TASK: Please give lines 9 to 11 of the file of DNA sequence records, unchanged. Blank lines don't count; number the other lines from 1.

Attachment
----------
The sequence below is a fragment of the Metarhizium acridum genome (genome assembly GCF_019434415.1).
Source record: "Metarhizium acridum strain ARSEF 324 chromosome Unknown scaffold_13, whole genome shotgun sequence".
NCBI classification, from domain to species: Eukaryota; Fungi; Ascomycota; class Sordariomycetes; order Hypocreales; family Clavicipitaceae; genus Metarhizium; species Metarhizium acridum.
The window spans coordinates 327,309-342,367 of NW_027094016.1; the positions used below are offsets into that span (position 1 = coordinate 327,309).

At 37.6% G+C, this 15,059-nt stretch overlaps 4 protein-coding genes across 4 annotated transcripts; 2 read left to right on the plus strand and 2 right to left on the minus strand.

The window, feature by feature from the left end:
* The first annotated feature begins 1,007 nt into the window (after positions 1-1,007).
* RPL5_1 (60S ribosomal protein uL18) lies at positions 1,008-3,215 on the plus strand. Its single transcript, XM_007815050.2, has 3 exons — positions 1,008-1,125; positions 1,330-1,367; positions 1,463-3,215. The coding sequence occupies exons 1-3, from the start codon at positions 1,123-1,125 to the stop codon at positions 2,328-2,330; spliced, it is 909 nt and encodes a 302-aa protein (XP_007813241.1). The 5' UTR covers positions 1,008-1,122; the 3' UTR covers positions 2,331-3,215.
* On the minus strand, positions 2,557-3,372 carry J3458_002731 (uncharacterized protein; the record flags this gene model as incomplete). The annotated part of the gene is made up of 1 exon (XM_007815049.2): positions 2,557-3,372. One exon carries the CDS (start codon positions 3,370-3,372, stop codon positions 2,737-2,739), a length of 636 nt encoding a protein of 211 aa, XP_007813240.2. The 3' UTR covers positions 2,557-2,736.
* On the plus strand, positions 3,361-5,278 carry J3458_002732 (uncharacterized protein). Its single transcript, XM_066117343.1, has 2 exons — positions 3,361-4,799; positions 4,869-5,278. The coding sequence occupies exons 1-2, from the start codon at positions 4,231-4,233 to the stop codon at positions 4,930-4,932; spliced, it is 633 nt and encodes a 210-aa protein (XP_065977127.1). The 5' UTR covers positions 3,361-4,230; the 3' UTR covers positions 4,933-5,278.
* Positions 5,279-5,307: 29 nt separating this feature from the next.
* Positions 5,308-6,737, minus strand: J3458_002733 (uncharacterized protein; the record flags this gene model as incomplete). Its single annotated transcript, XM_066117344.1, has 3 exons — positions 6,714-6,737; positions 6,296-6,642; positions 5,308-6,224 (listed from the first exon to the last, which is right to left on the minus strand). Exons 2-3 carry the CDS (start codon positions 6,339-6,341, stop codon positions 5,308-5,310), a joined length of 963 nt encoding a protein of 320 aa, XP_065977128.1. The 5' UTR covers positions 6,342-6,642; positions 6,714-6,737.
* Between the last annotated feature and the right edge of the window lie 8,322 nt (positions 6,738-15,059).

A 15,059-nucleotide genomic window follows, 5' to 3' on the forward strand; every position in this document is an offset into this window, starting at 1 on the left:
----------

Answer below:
* On the minus strand, positions 2,557-3,372 carry J3458_002731 (uncharacterized protein; the record flags this gene model as incomplete). The annotated part of the gene is made up of 1 exon (XM_007815049.2): positions 2,557-3,372. One exon carries the CDS (start codon positions 3,370-3,372, stop codon positions 2,737-2,739), a length of 636 nt encoding a protein of 211 aa, XP_007813240.2. The 3' UTR covers positions 2,557-2,736.
* On the plus strand, positions 3,361-5,278 carry J3458_002732 (uncharacterized protein). Its single transcript, XM_066117343.1, has 2 exons — positions 3,361-4,799; positions 4,869-5,278. The coding sequence occupies exons 1-2, from the start codon at positions 4,231-4,233 to the stop codon at positions 4,930-4,932; spliced, it is 633 nt and encodes a 210-aa protein (XP_065977127.1). The 5' UTR covers positions 3,361-4,230; the 3' UTR covers positions 4,933-5,278.
* Positions 5,279-5,307: 29 nt separating this feature from the next.